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Russian immigrant running for US House seat in Alaska

August 6, 2018
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This July 5, 2018, photo shows Alaska Democratic U.S. House candidate Dimitri Shein, middle, and his campaign chair Julie Olson, left, speaking to supporter Dana Dardis while campaigning door-to-door in Anchorage, Alaska. Shein faces several candidates in the Alaska Primary on Aug. 21, 2018, including independent Alyse Galvin. (AP Photo/Mark Thiessen)

JUNEAU, Alaska (AP) — At age 37, Dimitri Shein has already lived the American dream.

Born in the Soviet Union, Shein recalls standing in bread lines with his grandfather. After moving to Alaska in the early 1990s, he and his mother, who had married a man in Anchorage, wound up living in a shelter and on public assistance when the marriage soured.

Now a naturalized American citizen who runs a successful mail-order planter business, Shein has set his sights on Congress. He is competing in this month’s Democratic primary against two independents — Alyse Galvin and Christopher Cumings — and out-of-state Democrat Carol Hafner in hopes of advancing to take on Republican U.S. Rep. Don Young, who has held the office for eight years longer than Shein has been alive.

If elected, Shein would be the first Russian-born member of the House since 1967.

Shein wasn’t politically active until after the election of President Donald Trump, when he said he began to fear for the safety of his Alaska Native children when they walked down the street. His wife, a doctor, is Alaska Native. They have two biological and four adopted kids.

“I woke up in a different country. I said, ‘Oh my God, where are we living?’ This is not the country I remember arriving in that welcomed me,” Shein said.

Shein’s major campaign issue is Medicare for all, a concept popularized by Vermont U.S. senator and former presidential candidate Bernie Sanders. That may seem bold, Shein said, but it’s not outside the mainstream — the state Democratic party platform supports development and implementation of a single-payer health care system.

Galvin, who has mounted a vigorous campaign and outraised her opponents, also supports a health care plan that covers everyone but says until that happens improvements should be made to the existing system.

To Shein, that’s not good enough. The problem Democrats have had in the past in running against Young is “they don’t shake it up, they don’t push new ideas and they lose,” he said. His positions on health care and other issues, like greater investment in renewable energy and repealing Trump-backed tax cuts passed by Congress, “make sense to most Democrats,” he said. “We just have to run on them.”

He called Young, known for sometimes off-color and off the cuff comments, “the original Donald.”

Patricia Faye-Brazel, a state legislative candidate and Shein supporter, called Shein charismatic. “When he walks into a room, people light up, and when he speaks, they cheer,” she said, adding that he has “the pulse of the people.”

Shein has traveled the state, accepting invites to speak to groups and participating in forums with Galvin. Cumings and Hafner, who has never visited Alaska, have done little campaigning.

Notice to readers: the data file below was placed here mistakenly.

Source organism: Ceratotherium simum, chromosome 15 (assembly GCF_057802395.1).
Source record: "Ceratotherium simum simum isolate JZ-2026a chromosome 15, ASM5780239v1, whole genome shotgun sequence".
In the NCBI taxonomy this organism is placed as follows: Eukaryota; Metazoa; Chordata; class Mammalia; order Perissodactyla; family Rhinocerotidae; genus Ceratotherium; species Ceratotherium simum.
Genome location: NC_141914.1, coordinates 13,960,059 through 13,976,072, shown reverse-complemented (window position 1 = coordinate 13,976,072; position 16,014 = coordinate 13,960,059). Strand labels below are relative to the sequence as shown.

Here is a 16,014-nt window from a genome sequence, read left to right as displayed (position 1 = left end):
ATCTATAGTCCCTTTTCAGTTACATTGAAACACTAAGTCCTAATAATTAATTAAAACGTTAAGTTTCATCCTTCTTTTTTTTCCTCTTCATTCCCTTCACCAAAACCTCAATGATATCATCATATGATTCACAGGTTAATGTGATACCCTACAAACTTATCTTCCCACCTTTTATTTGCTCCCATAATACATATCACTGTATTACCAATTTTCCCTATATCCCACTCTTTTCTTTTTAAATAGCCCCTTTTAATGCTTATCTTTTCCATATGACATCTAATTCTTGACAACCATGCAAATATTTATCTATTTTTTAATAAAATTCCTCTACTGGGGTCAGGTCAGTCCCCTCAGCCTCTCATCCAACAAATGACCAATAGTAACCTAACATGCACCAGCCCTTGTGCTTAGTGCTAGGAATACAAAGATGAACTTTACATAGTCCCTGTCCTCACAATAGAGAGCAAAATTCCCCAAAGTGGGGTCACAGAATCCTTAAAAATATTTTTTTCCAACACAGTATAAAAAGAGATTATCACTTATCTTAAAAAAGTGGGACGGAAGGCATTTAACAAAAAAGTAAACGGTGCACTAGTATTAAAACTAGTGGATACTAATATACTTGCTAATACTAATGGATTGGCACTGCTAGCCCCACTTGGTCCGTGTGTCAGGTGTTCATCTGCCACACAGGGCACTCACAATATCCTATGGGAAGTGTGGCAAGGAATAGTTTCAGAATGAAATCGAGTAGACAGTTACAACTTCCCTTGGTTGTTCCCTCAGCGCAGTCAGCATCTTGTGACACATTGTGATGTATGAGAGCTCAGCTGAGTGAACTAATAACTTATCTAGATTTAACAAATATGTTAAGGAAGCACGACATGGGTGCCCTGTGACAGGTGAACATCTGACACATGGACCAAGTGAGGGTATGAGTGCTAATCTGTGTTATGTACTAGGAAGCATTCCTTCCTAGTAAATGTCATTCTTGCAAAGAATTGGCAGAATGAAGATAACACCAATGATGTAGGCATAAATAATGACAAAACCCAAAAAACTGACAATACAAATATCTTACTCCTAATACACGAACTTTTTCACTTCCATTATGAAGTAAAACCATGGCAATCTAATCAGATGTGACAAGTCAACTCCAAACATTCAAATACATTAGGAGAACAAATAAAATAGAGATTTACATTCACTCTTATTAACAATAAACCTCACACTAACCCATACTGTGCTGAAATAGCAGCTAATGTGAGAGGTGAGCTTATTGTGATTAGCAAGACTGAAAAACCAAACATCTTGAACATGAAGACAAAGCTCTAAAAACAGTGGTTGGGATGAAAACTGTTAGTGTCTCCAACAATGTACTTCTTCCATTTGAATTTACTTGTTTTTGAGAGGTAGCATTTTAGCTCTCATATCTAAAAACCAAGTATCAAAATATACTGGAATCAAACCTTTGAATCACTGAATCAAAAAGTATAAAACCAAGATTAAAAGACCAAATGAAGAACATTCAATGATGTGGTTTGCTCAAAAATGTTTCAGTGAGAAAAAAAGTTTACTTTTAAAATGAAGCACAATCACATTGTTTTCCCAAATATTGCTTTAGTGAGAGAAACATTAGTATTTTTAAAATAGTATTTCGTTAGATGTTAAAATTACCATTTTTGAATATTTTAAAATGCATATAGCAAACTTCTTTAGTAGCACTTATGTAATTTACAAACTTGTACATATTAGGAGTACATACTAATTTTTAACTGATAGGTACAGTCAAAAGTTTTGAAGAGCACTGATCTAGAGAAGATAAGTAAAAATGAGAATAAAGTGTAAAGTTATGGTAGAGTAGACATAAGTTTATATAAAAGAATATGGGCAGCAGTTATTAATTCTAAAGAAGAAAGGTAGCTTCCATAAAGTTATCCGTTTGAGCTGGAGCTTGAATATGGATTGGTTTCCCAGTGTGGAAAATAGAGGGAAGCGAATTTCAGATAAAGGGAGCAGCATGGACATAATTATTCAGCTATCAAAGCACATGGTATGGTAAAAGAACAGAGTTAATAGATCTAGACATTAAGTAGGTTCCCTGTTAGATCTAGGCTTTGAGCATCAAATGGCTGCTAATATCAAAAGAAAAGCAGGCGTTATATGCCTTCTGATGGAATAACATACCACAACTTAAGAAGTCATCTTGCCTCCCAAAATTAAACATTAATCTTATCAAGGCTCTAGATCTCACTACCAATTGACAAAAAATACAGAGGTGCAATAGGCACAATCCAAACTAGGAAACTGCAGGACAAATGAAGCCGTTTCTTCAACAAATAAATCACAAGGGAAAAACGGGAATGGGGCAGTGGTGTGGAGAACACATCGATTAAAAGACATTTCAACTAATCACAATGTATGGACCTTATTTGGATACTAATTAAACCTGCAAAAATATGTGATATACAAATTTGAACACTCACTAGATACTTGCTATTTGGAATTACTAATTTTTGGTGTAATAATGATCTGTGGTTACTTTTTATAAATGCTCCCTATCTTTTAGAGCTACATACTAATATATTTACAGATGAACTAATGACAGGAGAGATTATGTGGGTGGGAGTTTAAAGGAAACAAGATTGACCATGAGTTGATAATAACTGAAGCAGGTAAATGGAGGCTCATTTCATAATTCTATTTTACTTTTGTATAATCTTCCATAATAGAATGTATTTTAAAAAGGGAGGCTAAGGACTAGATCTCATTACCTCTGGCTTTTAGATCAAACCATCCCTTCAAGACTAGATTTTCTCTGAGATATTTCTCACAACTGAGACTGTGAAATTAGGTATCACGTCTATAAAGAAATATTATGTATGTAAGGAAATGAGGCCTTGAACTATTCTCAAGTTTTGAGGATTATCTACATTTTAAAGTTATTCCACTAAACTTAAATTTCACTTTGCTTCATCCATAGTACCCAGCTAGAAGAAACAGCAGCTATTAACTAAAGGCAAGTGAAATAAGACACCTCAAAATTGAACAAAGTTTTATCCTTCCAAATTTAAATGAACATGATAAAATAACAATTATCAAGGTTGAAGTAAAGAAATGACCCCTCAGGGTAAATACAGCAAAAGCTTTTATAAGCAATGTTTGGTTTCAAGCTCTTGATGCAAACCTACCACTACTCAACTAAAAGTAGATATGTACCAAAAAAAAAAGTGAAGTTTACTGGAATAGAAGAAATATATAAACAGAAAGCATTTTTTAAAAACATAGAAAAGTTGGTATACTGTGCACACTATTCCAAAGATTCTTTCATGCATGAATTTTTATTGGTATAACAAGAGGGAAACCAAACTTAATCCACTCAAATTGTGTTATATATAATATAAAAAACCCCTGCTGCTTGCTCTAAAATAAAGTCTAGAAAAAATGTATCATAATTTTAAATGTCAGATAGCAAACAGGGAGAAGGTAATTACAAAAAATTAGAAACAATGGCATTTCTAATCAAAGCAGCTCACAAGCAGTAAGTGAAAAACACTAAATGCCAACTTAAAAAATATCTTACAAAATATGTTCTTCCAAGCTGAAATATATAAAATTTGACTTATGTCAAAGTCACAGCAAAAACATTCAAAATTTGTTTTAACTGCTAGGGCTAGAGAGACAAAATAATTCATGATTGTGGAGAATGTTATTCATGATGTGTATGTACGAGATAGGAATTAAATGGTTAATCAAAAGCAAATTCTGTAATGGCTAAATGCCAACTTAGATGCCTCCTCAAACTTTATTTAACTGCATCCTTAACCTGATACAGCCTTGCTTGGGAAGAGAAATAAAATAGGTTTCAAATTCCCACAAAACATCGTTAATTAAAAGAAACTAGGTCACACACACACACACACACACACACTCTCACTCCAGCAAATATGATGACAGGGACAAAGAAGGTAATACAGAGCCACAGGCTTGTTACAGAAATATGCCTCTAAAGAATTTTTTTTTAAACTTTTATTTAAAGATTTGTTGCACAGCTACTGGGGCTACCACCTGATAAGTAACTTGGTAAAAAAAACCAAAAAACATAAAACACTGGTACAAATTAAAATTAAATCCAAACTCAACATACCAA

Shein has loaned his campaign more than $100,000. Lack of name recognition is an issue both he and Galvin are trying to overcome.

A former accountant, Shein invented a planter box inspired in style by a shish kabob grill his grandfather sent him from Russia. He drives one of 94 registered Teslas in Alaska, the doors of which flip up, like the DeLorean in the movie “Back to the Future.” Shein doesn’t get the reference, though, referring to them instead as falcon-wing doors.

On a recent jaunt to his favorite coffee spot, in an Anchorage strip mall, Shein ran into his old high school debate coach, David Block. As a student, Block said, Shein was an outspoken, opinionated “pain in the neck.” But he worked hard to master speech and debate, though English is not his native language. That helped lay “the foundation of where he is now,” Block said.

Shein has always been scrappy. His mother, Lena Saville, who worked at Walmart and a hotel while getting her master’s degree and went on to become an environmental engineer, said Shein has been working since he was 12, delivering papers for the Anchorage Daily News.

He was a natural salesman, often pushing the savings that people would reap from the coupons in the Sunday edition as an incentive to buy. He even once sold a subscription to a blind woman, she said. “He mentioned she could use it for the bird cage.”

As an adult, Shein’s family doubled in size following a serendipitous outing by his wife, Melissa. While on a run in 2014, she came upon a young girl who was alone and skittish and told Melissa she had run away from home because she felt like she was in danger.

The girl had three sisters, who were removed from their home and hospitalized; Melissa visited them there daily but later learned they had not been placed together in foster care.

She and Shein discussed having the girls live with them. Their son made the decision easy: “They need a home? Why don’t they just live with us?” he said. The girls were moved in and adopted by the Sheins in 2016.

The couple stepped in because it was the right thing to do, even if it was hard, Shein said, recalling spending nights in front of the girls’ doors for months so they could get to sleep. Now, the girl on the running trail runs track and gets As, he said.

He draws parallels between that experience and the heavy-lifts he said are required by Congress to improve the country. “It’s about doing the hard work,” Shein said.

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Thiessen reported from Anchorage, Alaska. Researcher Jennifer Farrar contributed from New York.

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